In the nonprofit fundraising world, spring is peer-to-peer event season. From Relay for Life to March for Babies, communities around the country will be participating in walks, runs, and dance-a-thons. As you plan your event, it's important to consider which version of P2P fundraising will work best for your organization.
At a high level, P2P can be divided into three major categories. Terminology can differ, but for our purposes we refer to them as traditional “athon” fundraising, crowdfunding, and do‐it‐yourself (DIY) fundraising.
We've reached our final peer-to-peer campaign option - DIY fundraising. Let's take a closer look.
Do‐it‐Yourself (DIY): Creative and Governed
“Do‐it‐yourself” (DIY) fundraising falls somewhere in the middle of a‐thons and crowdfunding. With this approach, supporters have the authority to create their ideal type of fundraiser, and the organization has the ability to maintain a centralized platform.
Supporters are given great latitude in the approach to fundraising, which can range from a menu‐style approach to a flat out free‐for‐all.The DIY model of P2P fundraising offers a much stronger relationship between organizations and their supporters than crowdfunding.
DIY Campaign Benefits
As supporters are using the tools of the organization, there’s a greater opportunity for input, oversight, and assistance between the organization and the supporters.
Flexibility + Coaching
The organization can tap into the creativity of its supporters, which increases the likelihood that certain fundraisers will go viral, and can step in and offer support when campaign participants need a little guidance.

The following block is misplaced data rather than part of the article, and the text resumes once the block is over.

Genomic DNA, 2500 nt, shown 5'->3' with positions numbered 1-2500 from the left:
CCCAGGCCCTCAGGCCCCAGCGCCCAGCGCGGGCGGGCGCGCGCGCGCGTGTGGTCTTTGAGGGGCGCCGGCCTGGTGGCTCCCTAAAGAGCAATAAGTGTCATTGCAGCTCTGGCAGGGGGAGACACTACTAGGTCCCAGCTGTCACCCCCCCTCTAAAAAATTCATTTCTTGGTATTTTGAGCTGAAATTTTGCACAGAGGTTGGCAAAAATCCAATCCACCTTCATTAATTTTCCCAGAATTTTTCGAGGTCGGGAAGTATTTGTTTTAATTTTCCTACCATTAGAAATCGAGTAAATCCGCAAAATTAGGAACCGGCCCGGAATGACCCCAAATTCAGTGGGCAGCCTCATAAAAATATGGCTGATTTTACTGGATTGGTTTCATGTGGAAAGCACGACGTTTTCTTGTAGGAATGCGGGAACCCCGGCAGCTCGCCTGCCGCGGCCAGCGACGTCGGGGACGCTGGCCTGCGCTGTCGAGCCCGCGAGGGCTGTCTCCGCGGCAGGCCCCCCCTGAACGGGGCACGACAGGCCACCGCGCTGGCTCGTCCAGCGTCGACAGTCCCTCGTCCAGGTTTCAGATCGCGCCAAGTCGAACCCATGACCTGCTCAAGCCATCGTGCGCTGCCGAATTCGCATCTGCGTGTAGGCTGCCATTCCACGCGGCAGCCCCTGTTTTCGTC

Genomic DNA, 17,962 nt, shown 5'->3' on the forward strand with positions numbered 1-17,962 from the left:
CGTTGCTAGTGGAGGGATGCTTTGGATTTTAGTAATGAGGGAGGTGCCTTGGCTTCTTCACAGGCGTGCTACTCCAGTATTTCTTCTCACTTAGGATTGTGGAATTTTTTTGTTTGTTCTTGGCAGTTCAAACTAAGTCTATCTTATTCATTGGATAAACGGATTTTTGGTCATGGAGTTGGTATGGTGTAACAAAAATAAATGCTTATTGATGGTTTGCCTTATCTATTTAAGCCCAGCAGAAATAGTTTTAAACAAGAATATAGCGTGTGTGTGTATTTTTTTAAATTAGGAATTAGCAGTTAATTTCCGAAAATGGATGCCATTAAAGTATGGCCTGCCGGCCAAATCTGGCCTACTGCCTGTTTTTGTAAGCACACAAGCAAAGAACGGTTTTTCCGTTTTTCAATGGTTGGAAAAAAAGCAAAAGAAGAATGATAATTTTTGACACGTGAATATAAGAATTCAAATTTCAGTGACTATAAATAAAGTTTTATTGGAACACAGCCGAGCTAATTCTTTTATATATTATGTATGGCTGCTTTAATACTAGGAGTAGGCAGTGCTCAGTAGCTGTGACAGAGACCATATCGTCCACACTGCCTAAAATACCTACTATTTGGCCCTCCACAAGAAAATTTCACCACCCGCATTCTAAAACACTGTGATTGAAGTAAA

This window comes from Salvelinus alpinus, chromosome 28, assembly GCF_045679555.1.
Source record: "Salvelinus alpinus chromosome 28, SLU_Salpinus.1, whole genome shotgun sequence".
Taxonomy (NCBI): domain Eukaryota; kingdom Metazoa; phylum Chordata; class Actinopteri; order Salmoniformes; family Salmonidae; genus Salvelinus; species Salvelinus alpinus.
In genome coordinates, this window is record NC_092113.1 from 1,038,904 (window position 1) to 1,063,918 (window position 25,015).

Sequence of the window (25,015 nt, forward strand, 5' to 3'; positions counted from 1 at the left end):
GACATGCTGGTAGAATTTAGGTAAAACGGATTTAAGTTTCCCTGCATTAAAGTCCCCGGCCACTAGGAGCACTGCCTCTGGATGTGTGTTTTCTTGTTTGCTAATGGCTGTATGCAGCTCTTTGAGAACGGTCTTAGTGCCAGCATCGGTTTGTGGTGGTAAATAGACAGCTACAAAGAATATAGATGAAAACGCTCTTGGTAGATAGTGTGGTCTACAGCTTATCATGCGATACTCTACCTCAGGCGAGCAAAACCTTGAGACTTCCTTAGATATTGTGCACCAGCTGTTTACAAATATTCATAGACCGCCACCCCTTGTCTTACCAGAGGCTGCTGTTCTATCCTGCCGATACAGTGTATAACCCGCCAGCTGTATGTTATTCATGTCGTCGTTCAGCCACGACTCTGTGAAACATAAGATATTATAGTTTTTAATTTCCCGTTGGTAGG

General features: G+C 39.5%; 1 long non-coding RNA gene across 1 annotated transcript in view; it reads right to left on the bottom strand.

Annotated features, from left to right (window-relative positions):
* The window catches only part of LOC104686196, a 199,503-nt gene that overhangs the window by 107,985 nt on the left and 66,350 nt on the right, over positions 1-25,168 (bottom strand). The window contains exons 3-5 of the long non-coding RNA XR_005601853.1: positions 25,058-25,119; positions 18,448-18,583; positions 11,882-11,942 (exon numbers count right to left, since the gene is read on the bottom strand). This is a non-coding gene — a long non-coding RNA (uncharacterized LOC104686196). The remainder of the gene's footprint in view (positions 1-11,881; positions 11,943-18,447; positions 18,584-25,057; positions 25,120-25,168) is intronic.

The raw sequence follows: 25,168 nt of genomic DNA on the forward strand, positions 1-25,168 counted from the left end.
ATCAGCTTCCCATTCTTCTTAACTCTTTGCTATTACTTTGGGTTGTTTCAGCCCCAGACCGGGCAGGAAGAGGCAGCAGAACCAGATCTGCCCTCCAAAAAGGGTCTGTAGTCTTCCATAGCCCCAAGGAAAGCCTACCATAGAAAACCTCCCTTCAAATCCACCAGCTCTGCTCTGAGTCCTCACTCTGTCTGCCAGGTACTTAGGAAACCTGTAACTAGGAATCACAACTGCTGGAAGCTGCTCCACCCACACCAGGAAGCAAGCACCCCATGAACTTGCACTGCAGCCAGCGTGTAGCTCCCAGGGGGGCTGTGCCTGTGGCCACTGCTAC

The DIY model has the flexibility of crowdfunding, but with an added level of control through coaching. Here, campaign leaders coach participants throughout their fundraising journey. This is often done with people being grouped into teams and reporting to team captains, but the structure also works for individual fundraisers.
This method often leads to higher fundraising numbers overall, plus it has an additional benefit that is somewhat hidden at first glance... new constituent prospects.
DIY peer-to-peer campaigns are an excellent way to acquire new donors. In fact the donors that are acquired through P2P can be even more important than the dollars.
As an example, if Dan does a crowdfunding project for you, is wildly successful, and as a result raises $10,000 . . . well, that’s pretty awesome.
Meanwhile, Olive does a DIY fundraiser, is wildly successful, and also raises $10,000. With an average gift of $50, Olive not only contributed $10,000 dollars but also added 200 new donors to the organization’s database.
These qualified donors most likely wouldn’t have ended up on your organization’s radar without the influence of Olive's network. In the long run, her contribution to the organization far outweighs Dan's.
That is because with DIY, you get donors and dollars.
The Bottom Line
DIY fundraising is also pretty practical. It doesn’t cost much (or anything) to get started, and it can all be done online (but doesn’t have to be). With its low cost of entry and the ability to tap into the creative collective of your supporters, DIY is a great approach for organizations to get started with peer‐to‐peer fundraising.